Pointing to the need for pricing flexibility at a time when bookstores face a growing number of economic challenges, some booksellers question whether it’s time for publishers to stop printing suggested retail prices on book covers and dust jackets. They argue that publishers should instead offer net pricing, like many bargain book wholesalers do, and let bookstores determine the margin they need and the price their community will pay. While it might not alleviate showrooming—customers checking their cell phones for the lowest prices—removing printed prices could help bricks-and-mortar stores’ profitability.
“I have felt for some time that taking the price off books would put bookselling in the same place as almost all other retail,” said American Booksellers Association president Steve Bercu, the owner of BookPeople in Austin, Tex., and an advocate for net pricing. “Allowing flexibility in pricing gives the retailer the possibility of sharing changes in wages, theft, and occupancy costs with the consumer. Almost all forms of retail have this possibility, but booksellers do not.” Bercu also cited an additional advantage of net pricing: it would make discounting difficult and would allow market conditions to dictate the price locally.
Currently, publishers are required to print a pricing bar code, or five-digit add-on, next to the ISBN bar code on book covers and jackets. According to the Bowker Bar Code Service website, that’s because large retailers like Barnes & Noble need to track large inventories. Although Barnes & Noble declined to comment on just how important the five-digit add-on continues to be for its business today, Amazon does accept books without prices printed on them, according to spokeswoman Sarah Gelman.
Even though suggested retail prices are printed on books, some retailers place stickers on each jacket with the list price and the store price, if the two are different. One problem for independents, who don’t typically sticker books, is increased cost. “From an operational point of view,” said Jamie Fiocco, co-owner and general manager of Flyleaf Books in Chapel Hill, N.C., “it would require additional costs in labor, materials, printer hardware, and time to the shelf for us to sticker books. The inventory we sticker now—university press titles and nonbook items—we handle with a price gun and standard address labels.” Or, as David Didriksen, president of Willow Books & Cafe in Acton, Mass., put it more bluntly, “Stickering books is a royal pain in the backside, a throwback to a bygone era.”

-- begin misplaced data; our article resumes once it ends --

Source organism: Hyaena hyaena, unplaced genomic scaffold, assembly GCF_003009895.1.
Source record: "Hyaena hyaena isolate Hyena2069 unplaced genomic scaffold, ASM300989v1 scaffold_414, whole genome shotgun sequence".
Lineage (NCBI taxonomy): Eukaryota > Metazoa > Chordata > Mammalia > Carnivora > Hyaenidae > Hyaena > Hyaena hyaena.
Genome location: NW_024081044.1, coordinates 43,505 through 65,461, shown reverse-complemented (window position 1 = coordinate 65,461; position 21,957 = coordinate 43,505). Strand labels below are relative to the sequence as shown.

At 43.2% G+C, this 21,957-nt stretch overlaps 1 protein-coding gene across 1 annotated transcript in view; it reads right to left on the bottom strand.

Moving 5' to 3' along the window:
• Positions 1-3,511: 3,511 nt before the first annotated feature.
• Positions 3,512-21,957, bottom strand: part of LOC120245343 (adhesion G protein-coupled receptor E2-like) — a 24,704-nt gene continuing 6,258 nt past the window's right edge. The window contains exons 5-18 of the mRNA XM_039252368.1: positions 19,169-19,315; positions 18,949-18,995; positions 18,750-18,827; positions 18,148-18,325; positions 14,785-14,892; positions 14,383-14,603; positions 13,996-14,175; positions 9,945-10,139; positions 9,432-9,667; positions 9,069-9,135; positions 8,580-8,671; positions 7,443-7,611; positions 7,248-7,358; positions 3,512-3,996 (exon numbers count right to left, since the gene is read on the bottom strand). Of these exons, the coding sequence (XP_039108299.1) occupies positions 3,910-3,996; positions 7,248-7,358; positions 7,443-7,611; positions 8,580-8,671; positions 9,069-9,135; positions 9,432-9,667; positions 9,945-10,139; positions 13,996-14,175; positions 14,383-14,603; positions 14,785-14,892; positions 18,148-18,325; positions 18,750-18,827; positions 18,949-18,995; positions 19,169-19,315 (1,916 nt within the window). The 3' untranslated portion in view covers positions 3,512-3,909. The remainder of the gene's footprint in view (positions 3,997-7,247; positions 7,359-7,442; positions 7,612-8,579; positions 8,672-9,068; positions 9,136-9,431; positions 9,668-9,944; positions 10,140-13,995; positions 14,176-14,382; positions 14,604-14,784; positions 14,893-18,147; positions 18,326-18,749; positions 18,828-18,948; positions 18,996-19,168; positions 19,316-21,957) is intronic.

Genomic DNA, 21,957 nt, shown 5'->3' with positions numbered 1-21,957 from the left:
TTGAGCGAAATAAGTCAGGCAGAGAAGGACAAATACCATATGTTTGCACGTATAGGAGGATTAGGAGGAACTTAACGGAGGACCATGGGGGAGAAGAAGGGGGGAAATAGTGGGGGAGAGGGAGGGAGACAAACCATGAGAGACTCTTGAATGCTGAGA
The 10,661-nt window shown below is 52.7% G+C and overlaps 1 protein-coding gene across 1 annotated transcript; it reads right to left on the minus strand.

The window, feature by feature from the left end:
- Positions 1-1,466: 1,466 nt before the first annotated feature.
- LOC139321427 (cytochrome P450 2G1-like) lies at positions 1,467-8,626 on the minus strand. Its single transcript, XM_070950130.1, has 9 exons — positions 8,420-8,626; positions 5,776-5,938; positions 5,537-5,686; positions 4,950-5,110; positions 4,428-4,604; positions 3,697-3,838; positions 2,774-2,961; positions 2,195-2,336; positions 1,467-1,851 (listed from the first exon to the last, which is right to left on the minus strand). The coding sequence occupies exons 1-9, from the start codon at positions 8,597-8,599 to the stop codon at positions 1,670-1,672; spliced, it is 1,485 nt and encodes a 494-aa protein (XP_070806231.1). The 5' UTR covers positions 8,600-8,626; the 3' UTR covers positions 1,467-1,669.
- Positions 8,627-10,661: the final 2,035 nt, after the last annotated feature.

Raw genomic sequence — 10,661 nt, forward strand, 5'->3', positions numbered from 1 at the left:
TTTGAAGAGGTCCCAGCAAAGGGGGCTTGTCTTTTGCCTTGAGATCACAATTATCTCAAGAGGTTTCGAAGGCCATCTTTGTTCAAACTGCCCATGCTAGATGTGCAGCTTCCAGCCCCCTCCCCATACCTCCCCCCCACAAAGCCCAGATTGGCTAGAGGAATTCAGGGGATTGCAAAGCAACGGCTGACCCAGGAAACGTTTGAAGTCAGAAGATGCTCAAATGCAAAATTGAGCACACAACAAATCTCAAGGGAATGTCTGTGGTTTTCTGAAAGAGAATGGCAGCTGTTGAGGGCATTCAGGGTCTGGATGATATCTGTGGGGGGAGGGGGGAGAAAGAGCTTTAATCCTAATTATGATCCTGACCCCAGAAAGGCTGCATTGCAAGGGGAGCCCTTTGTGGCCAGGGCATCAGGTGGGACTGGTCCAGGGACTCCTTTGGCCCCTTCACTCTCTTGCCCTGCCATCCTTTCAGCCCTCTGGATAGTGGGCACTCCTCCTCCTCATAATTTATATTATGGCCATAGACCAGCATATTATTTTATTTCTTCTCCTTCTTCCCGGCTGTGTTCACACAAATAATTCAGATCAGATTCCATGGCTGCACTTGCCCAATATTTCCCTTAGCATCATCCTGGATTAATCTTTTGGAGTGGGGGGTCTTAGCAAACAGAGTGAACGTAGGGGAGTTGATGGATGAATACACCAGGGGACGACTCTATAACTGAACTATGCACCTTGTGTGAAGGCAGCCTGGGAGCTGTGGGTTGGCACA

For Didriksen and a number of other booksellers, the issue has less to do with the preprinted price than with the perceived value of books. “I have always been opposed to taking the prices off of book covers,” Didriksen said, “mainly because most consumers already think books are too expensive. I agree with them. But they at least know now that the publishers set the prices. If you force us to put our own prices on the books, consumers will assume that we are the ones who are gouging them.”
Neil Van Uum, founder of Joseph-Beth Booksellers and current owner of DK Booksellers, with bookstores in Cincinnati and Memphis, said that his opinion about net pricing has changed over the past decade due to the rise of Amazon and e-books. Although he estimates that the ability to add a dollar or two to the cost of slow-moving backlist titles could help him raise as much as $50,000 in his Memphis store, he prefers that customers be able to see the printed price.
Van Uum points to the music industry, where the amount that people are willing to spend on an album has plummeted. “The biggest challenge isn’t Amazon. It’s supporting this value equation of what a book is worth. There’s a general sense that books are not worth what they used to be. Oyster and Kindle are making books look expensive at $25. I’m not suggesting we lower the price of a book, as long as we can support the value.”
At stores in airports, bus terminals, and train stations—where customers don’t linger—printed prices on covers may be a necessity. “We strongly believe that retail prices should be printed on the books. Price is an important part of the buying decision for most customers. When you are running for a plane and want to pick up a quick read, transparency in pricing and clarity of communication are key services which we want to provide,” said Sara Hinckley, v-p of book purchasing and promotion at the Hudson Group, which specializes in airport and transportation retail.
Half Price Books, the country’s largest independent bookstore chain, which is headquartered in Dallas, also supports keeping retail prices printed on book covers. James Palmer, director of acquisitions and proprietary publishing for both Half Price and its sister company, Texas Bookman, said that in terms of new books, which the chain now stocks along with the used titles, removing the cover price “would be more confusing to our customers.”
Half Price discounts new releases by 20%. Palmer believes that it is just as important to have printed prices on used books. “It’s easier for booksellers on pricing and for customers to know it’s half price,” he said. The one exception is on the bargain titles, where retailers can set their own prices.
On the other hand, as Flyleaf’s Fiocco pointed out, customers don’t come to her store because of price. “They’re shopping with us because we’re in a convenient location and [because of] the value they get from the independent bookstore experience,” she said. “So, if the prices disappeared from the covers, perhaps only our receiving department would notice the change.”